Cameron … Thanks, so much for stopping by. I thoroughly enjoyed your presentation at SMX Social Media. Anyone who can make life insurance stories and services viral through Digg, etc., is a superstar. And you’re right, providing useful information isn’t duping them, but if Neil’s assertion is accurate, Digg is more of a pissing match to see who has more points and not who gives the most qualified stories. You are also right, though, in pointing out the community is smarter than that notion gives credit for … good stories don’t find their way to the top without substance. Thanks agian for the note!

  • I look it at differently. If you’re providing a valuable piece of content to a community of people that clearly enjoy it – I wouldn’t consider that tricking them or duping them.

    The community is smarter than you give them credit for. In other words, they’re not easily tricked.

    Now granted, if you came right out and told them it was marketing the story would be buried into oblivion. So I can see your POV.

  • I’m not really a fan of Digg, but I use it because it can bring so much traffic. Yes, it’s low quality traffic, but that volume of low quality traffic still adds up. The two times that I made it to the Digg front page were the 2 best days for me in terms of new subscribers.

  • And this, my friends, is why when I Twittered about her earlier today, I indicated that Tamar was brilliant.

    T: First thing in the a.m., I’m introducing and shaking hands. I am not anti-social, I just got called away during the last two sessions and had to jet.

    JQuigg: Glad you stopped in. Looking forward to your take. Will also introduce myself tomorrow.

    Earwood: Thanks for chiming in. You’ll dig Tamar, (and JQuigg for that matter). Links provided in their user names.

  • “Will this model not run its course and become a farce because the collective online community is smarter than even the most brilliant Digg hack?”

    Bottom line: it works when used properly. At the end of the day, you want to provide content that users want. If your content isn’t desirable, you’re not hitting the front page. It is about collective intelligence.

    As far as the conflicts between Neil and myself: clearly, most Diggers are not always looking at the content. That’s why I said that a title and description are critical. I’m sure I spoke fast in the beginning (Danny gave the appropriate disclaimer regarding nervousness for a first-time presentation!) but titles and descriptions are popular for two reasons:
    1. People who “blind Digg,” that is, they Digg stories without reading the content, will not go to your site . However, you can win them over by having a winning title and description and they’ll vote for you at the minimum. Conversely, if your title and description are not good, your chances are a lot lower for success.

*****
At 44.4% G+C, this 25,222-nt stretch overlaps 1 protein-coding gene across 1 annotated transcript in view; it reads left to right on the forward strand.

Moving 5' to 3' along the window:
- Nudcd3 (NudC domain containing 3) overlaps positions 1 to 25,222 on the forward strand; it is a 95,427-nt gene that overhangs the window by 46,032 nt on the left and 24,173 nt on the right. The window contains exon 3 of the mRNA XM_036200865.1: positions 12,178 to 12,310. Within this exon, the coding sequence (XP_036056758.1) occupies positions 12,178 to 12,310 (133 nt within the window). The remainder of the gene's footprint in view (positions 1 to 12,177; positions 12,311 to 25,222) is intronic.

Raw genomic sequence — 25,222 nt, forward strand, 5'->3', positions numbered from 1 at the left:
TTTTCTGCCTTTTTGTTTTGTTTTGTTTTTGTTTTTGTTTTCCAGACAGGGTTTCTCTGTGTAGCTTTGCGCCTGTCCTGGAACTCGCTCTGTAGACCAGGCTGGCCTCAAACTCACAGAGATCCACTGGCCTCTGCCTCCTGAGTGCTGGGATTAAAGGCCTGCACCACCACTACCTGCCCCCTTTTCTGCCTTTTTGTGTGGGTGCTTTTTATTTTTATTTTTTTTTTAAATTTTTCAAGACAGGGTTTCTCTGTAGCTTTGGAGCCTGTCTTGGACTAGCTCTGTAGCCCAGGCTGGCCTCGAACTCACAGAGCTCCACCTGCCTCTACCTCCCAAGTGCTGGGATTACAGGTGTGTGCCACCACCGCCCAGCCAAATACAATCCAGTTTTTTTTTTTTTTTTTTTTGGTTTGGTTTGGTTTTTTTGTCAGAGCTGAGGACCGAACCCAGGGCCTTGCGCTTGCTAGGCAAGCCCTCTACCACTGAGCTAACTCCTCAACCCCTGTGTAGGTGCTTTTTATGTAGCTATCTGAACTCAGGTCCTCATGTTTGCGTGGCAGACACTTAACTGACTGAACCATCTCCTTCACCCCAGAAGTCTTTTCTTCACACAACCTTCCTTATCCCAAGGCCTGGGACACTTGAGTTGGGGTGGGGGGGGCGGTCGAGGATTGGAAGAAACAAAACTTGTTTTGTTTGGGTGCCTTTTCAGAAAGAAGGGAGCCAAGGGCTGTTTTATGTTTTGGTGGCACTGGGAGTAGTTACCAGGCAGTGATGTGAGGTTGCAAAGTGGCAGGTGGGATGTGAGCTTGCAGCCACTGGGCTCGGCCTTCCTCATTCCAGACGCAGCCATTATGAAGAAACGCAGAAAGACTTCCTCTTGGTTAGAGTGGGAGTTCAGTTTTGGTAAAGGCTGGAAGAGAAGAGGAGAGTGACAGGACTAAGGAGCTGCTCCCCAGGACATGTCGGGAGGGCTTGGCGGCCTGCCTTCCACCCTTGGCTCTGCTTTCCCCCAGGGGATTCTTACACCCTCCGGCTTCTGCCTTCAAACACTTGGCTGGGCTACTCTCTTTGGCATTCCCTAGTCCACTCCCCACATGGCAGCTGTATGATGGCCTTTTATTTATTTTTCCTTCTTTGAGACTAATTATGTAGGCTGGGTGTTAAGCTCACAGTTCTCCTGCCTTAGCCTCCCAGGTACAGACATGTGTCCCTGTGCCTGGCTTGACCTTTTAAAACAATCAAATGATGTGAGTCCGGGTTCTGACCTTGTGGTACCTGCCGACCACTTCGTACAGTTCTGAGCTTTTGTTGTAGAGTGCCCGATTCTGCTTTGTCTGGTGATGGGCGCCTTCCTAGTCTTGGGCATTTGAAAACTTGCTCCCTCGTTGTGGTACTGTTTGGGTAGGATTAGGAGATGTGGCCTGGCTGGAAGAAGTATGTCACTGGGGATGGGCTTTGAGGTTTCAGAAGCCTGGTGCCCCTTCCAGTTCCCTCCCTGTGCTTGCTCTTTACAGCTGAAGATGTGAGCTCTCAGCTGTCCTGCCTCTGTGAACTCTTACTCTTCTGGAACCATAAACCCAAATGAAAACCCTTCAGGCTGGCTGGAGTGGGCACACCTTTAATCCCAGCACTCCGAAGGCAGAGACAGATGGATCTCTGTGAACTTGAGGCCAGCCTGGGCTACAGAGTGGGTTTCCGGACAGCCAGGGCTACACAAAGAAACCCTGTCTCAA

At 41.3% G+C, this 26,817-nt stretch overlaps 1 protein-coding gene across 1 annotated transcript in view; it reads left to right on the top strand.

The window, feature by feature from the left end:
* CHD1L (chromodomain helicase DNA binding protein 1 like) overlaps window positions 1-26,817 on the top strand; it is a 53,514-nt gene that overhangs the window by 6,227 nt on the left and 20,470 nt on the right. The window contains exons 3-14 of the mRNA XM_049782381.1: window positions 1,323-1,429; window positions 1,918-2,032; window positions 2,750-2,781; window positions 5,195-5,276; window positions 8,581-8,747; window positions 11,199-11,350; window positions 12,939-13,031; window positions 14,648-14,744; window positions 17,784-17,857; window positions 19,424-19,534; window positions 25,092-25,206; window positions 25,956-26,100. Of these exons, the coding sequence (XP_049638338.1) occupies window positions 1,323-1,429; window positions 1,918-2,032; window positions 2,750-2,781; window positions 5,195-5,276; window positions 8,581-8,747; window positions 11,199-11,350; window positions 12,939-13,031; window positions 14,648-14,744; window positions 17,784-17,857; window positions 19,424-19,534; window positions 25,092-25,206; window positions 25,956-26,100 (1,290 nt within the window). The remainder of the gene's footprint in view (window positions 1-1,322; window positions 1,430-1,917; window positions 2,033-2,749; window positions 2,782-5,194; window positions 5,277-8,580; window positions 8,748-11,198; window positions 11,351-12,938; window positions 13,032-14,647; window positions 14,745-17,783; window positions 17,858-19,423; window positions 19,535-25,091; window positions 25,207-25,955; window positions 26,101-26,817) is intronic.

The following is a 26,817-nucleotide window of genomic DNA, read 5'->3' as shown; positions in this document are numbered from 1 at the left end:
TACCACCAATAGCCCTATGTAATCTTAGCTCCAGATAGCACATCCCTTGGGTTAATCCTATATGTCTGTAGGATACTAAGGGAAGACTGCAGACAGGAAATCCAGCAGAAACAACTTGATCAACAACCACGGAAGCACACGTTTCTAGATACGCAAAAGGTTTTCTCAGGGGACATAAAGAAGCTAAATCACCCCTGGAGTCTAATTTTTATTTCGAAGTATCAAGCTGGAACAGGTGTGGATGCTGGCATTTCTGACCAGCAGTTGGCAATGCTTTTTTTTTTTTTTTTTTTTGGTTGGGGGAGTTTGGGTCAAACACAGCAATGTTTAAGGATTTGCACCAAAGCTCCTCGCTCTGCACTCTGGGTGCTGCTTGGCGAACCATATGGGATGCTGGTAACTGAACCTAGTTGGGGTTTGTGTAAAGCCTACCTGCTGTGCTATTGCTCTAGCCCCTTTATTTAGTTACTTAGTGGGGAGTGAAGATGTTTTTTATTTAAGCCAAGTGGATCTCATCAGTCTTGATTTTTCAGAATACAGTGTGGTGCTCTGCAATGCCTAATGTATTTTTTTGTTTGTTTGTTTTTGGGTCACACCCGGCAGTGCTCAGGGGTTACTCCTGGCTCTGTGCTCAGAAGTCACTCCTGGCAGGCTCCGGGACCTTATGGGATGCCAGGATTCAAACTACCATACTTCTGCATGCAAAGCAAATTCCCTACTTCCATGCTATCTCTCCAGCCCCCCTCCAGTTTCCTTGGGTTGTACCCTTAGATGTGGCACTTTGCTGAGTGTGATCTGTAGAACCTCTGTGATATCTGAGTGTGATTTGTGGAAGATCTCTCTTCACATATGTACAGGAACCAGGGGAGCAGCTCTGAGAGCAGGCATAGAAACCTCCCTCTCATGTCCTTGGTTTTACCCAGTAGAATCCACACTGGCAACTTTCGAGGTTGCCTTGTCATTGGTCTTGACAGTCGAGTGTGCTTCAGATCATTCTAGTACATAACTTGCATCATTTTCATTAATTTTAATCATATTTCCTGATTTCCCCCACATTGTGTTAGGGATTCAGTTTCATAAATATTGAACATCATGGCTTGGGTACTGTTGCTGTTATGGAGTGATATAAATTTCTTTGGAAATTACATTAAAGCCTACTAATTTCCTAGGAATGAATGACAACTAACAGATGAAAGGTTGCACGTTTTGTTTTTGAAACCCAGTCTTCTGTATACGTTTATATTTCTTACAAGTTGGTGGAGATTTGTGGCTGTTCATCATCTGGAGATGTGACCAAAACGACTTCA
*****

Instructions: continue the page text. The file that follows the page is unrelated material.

2. On the other hand, not everyone blind Diggs. Some people want to find news and read the content thoroughly. These are people who want to get more than just that title and description; your title and description have caused them to want to know more. Yes, there are people like that.

    Neil is right to some extent, but he also gives gross generalizations. Digg’s crowd has evolved over time. As more and more people talk about Digg, the crowd becomes more and more diverse. I wasn’t a Digger a few months ago because I hated the teenage mentality. Now, I’ve blended but added some extra flavor myself. With the addition of regular users, you, too, can shift the direction of the social news site. I encourage it. :)

    Regarding buries, some people bury a lot. Most bury infrequently. However, I speak about a crowd I am most familiar with. There are variations to the rule, but personally, as critical as I am, I give the benefit of the doubt unless the content is “lame” (Chinese-content on an English speaking site, stupid titles/descriptions – occasionally, sex-related material, etc.) or clearly spam.

    Todd’s comment is on the mark though. I talk about Digg because it fits what content I (and millions of others) seek out. Not everyone else agrees. I don’t often venture to Propeller, for example, because it has more of a Political News focus and that doesn’t describe the social news I care about. Truthfully, not everyone can leverage Digg, but they can try as long as they find the right content to please the audience.

    As much as I’ve offered advice to the extent that you can be creative about what you sell, there is no doubt that Diggers dislike knowing that people are marketers. You can reveal your identity, but they won’t like you at the offset even if your content is super. It’s really important to remember that you’re looking to pacify the community and provide value to them, but once they know this one thing about you, it gets all the more difficult.

    Put it this way: Many people don’t take their work home. Most of us separate our careers from our family life. Consider Digg to be a hobby and don’t let your “marketing career” get in the way. ;)

    P.S. Introduce yourself please!

  • I was there today also and it really was a wake up call. No one reads(and I’m hoping Patel was kidding about the WSJ – I’m sure he was)? And all Diggers are snarky 16 year olds.

    Today was too Digg-central for me. I think that Digg gives people a quick spike of traffic, but not a significant bump of repeat or sticky users. They Digg and move on.

    I did like the keynote – and I’m going to spend more time on StumbleUpon tonight as a result.

    Thanks for the links – just going over my notes and trying to digest today. Looking forward to tomorrow!

  • toddearwood

    I think you’re right, why should we place so much important on a site that is has been “gamed.” Digg is quite frankly, overrated. How many sites actually get long-term traffic from Digg? If your goal is to be a one/two-hit wonder, then plead for Diggs.

    I suspect most of us love the rush of a traffic spike, but many times things go right back to the way they were before.

    My suggestion… right good content for YOUR audience and avoid catering to a system that won’t help long-term growth.